The surface atomic concentration of the elements is also included in Table 3. The catalyst containing Pt possesses larger Pt/Sup and Mo/Sup ratios than the Pd based one. On the other hand, the atomic noble metal/Mo ratio, in both cases is lower than the nominal composition, 1, which points to a surface enrichment of Mo species, especially in the PdMo/PPH catalyst, having the lowest value.

2.2. Catalytic Results

As it was stated previously, the synthesized catalysts were evaluated in the HDO reaction of dibenzofuran. The reaction was carried out at 275 °C and at two different pressures, 15 and 30 bar, to evaluate conversion as a function of reaction time. Figure 8 shows the comparison between both samples at both reaction pressures studied.
PtMo/PPH catalyst showed total and HDO conversions very similar, at around 80%. This catalyst shows a substantially constant conversion with the reaction time and the activity is similar at different pressures. Very different is the behavior of the catalyst PdMo/PPH; that is, the total conversion is greater than the HDO conversion in both cases, showing a practically constant difference of 15% less compared to the total conversion in the reaction at 30 bar and practically 40% lower in the reaction at 15 bar. The conversion decreases with the reaction time and the conversion is higher at 30 than at 15 bar (see Figure 8). Moreover, HDO conversion is much more affected by the reaction pressure. These data indicate the important role of the active phase in these reactions. Thus, the presence of Pt improves the hydrogenolysis capability, being much more selective to O-free products. Instead, Pd shows greater hydrogenation ability and therefore is much more sensitive to reaction pressure conditions. It is of note that in the case of PtMo based catalyst, the H2 pressure had no influence on the conversion, being practically equal to 80% at both pressures (Figure 8). Nevertheless, in the case of PdMo, the effect of hydrogen pressure is significant. After six hours of reaction (Figure 9) it is clearly observable.
In terms of catalyst stability, PtMo/PPH seems to achieve steady state conditions at both reaction pressures evaluated. PdMo/PPH suffers a decrease in both total and HDO conversion but the observed tendency is that after six hours on stream, it achieves a plateau. However, by studying the process of HDO of DBF, the main products obtained as non-oxygenated compounds were: bycyclohexane (BCH) and cyclohexane (CH) and in a lesser extent cyclohexylbenzene (CHB), cyclopentilcyclohexane (C-PE-CH), and cyclopentylmethylcyclohexane (C-PE-ME-CH). As intermediate oxygenates compounds 2,3,4,9 tetrahydrodibenzofuran (THDBF), 2,3,4,4a,9,9a hexahydrodibenzofuran (HHDBF), 2-cyclohexylphenol (2-CHP): 1-1-bi(cyclohexane)-3-en-2-ol isomers (BCH-3-en-2-ol), and bicyclohexane-2-ol (BCHol) were detected. Figure 10 and Figure 11 compile the main reaction products obtained at 15 and 30 bar for PtMo/PPH and PdMo/PPH, respectively (Scheme 1).
For PtMo/PPH catalyst, the selectivity is similar at 15 and 30 bar. It can be observed that the major product obtained is BCH with selectivity almost constant between 60% and 70%. CH is the second major non-oxygenated product obtained with a proportion of about 20% during the whole time of the reaction. Other non-oxygenated products such as CBH, C-PE-ME-OH, and C-PE-CH, were obtained in a proportion of less than 5% for both reaction pressures. In both reactions, oxygenated products (THDBF, HHDBF, 2-CHP, BCH-3-en-2-ol) were detected in a proportion of less than 3%.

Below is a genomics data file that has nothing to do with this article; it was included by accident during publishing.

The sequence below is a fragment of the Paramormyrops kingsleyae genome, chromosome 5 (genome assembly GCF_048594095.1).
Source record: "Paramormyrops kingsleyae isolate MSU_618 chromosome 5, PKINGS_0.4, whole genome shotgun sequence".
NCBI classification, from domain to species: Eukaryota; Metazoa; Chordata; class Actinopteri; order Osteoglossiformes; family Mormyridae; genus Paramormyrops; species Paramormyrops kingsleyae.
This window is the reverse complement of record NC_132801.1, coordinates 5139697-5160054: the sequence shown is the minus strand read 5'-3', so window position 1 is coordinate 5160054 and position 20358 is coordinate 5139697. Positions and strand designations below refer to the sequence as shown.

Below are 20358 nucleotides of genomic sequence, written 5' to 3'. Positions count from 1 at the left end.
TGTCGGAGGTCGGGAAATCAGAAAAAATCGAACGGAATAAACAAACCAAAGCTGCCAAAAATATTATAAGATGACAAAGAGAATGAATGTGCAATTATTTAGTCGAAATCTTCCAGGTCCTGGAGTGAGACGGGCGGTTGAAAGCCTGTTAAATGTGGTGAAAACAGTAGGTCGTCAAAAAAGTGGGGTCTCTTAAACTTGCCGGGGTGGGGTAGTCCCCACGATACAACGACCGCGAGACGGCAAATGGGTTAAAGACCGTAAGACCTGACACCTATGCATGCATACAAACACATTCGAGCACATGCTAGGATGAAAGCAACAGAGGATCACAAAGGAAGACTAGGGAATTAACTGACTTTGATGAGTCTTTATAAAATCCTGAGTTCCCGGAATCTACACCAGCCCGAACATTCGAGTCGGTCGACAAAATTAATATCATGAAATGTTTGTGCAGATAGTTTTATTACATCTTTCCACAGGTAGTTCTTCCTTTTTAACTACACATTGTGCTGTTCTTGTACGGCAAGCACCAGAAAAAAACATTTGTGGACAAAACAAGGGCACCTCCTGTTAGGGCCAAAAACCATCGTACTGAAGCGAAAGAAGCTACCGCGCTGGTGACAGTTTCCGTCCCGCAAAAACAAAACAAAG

In the case of PdMo/PPH catalyst (Figure 11), it can be seen that the main deoxygenated products at 15 bar were CH and BCH; however, as the reaction proceeds, the major product is CH, while the BCH selectivity decreases. Conversely, at 30 bar, the main product is BCH, but BCH selectivity decreases with reaction time similar to that observed at 15 bar. These data indicate that the reaction pressure has an important role in the reaction products for the Pd catalyst. So, at 15 bar, the BCH molecule may break and cause CH, while this break appears inhibited at 30 bar. Furthermore, BCH selectivity decreases slightly while increasing the selectivity to 2-CHP. This points to the blockage of the sites where the CO bond rupture takes place.
Regarding the selectivity towards oxygenated intermediates, at 15 bar, the main compound is 2-CHP. At 30 bar, where the selectivity to these products is lower, the major product is initially HHDBF and after 6 h of reaction, the selectivity to 2-CHP is greater.
Selectivity data after six hours of reaction (Figure 12) indicate that the catalyst with better selectivity is that based on Pt. Furthermore, it is noted that this catalyst is the most selective toward deoxygenated compounds as BCH and CHB, and CH to a lesser extent. As oxygenate compound, a minimum amount of 2-CHP is formed. The amount of other species formed is not significant. It is also of note that the selectivity towards deoxygenated compounds is slightly greater at 30 bar than that at 15 bar, which coincides with the yields obtained for this catalyst. The catalyst based on Pd showed a CH selectivity close to 2-CHP at both pressures. Only when the pressure is higher, the selectivity towards non oxygenated products is higher than 60%. Another oxygenated compound, HHDBF, is also formed in relative high quantity, at both pressures. The rest of the non-oxygenated products were obtained in a proportion less than 2%.